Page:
From the outbreak of war in 1939 up to the time of the retreat, the Burma Signals Unit was confronted with an ever increasing demand for sets and personnel, a demand which they were seldom able to fulfil completely. Communication in all F.F.s was by wireless, each F.F. requiring an average of four to five sets. As Frontier Force sets were required to operate over long distances, standard Army sets were unsuitable and all Frontier Force sets had to be either purchased in the open market or constructed by the Burma Frontier Force Signals from components purchased in the open market. As the war progressed, this source of supply became more and more unsatisfactory and was at the point of breaking down just prior to the evacuation. Early in April 1942 it was agreed to hand over the Signals Unit complete to the Army, as by that time it was no longer functioning as a Frontier Force unit, but was employed to a very large extent under the orders of Army Headquarters. This arrangement again, owing to the course of events, did not materialise. At the beginning of May, the Signals Unit withdrew to Myitkyina and left for India a few days later when the town was evacuated.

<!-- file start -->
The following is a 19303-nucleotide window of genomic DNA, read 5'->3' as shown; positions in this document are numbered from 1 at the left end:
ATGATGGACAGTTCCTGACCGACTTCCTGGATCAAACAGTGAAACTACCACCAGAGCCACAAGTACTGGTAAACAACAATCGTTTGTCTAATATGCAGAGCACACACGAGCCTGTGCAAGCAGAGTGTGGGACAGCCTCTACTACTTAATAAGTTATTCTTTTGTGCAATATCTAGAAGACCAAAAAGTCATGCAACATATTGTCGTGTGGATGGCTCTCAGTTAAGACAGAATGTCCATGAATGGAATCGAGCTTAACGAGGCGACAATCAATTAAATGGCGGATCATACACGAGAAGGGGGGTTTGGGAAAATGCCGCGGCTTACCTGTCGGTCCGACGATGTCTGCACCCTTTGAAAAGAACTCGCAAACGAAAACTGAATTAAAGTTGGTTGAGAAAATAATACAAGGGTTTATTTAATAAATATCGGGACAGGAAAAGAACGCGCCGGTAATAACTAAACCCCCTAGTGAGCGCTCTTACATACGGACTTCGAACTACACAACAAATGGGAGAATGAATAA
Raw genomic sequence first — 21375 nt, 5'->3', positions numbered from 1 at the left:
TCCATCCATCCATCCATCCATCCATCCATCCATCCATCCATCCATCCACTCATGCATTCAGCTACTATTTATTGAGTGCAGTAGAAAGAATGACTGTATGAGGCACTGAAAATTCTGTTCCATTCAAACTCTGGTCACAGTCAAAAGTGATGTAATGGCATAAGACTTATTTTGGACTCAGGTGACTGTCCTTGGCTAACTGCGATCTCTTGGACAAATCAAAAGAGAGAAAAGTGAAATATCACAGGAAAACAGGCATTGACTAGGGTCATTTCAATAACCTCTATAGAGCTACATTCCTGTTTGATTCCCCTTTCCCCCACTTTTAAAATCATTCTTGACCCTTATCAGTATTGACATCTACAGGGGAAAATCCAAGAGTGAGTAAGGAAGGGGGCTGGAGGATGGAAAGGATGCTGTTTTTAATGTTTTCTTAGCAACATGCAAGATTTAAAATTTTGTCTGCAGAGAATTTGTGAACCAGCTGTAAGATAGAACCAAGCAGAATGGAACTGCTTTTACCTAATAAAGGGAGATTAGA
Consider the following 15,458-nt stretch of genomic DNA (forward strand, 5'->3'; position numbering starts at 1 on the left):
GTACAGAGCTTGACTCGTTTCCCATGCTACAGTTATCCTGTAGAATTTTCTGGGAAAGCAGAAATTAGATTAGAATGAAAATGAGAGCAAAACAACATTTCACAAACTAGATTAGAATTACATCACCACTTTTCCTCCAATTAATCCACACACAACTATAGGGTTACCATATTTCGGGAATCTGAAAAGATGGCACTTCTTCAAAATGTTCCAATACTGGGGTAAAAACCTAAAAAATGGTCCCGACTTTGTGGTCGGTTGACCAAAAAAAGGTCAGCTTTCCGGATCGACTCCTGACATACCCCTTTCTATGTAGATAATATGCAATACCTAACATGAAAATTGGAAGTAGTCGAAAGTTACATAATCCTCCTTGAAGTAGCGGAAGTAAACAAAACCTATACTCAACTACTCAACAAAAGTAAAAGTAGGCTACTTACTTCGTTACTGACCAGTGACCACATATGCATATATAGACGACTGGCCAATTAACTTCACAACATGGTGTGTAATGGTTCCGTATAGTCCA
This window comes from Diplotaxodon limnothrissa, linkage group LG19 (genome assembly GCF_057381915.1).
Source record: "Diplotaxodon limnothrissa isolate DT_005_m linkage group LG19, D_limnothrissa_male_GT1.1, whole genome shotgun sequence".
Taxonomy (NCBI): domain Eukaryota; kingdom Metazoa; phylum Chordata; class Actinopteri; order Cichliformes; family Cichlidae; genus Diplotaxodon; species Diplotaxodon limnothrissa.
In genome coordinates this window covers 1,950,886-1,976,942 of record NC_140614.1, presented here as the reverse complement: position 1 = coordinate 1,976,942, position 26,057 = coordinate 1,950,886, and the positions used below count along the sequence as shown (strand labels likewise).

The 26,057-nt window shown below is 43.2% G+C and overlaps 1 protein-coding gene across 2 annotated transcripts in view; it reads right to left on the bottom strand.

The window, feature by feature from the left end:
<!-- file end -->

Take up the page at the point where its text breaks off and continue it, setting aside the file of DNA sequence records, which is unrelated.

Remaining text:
Burma Frontier Force Motor Transport Unit.
In September 1939 it was decided to reduce the Mounted Infantry of the Reserve Battalion by three troops, and to introduce sufficient motor transport to mechanise three platoons for use on internal security duties in Central and Lower Burma. This was the beginning of the Motor Transport Unit of the Force. It started with a total of 13 vehicles and a strength of approximately 50 all ranks, and by the end of the Burma campaign had an establishment of approximately 350 vehicles and 700 all ranks. However only a small proportion of these vehicles were supplied, and war units never received their authorised number.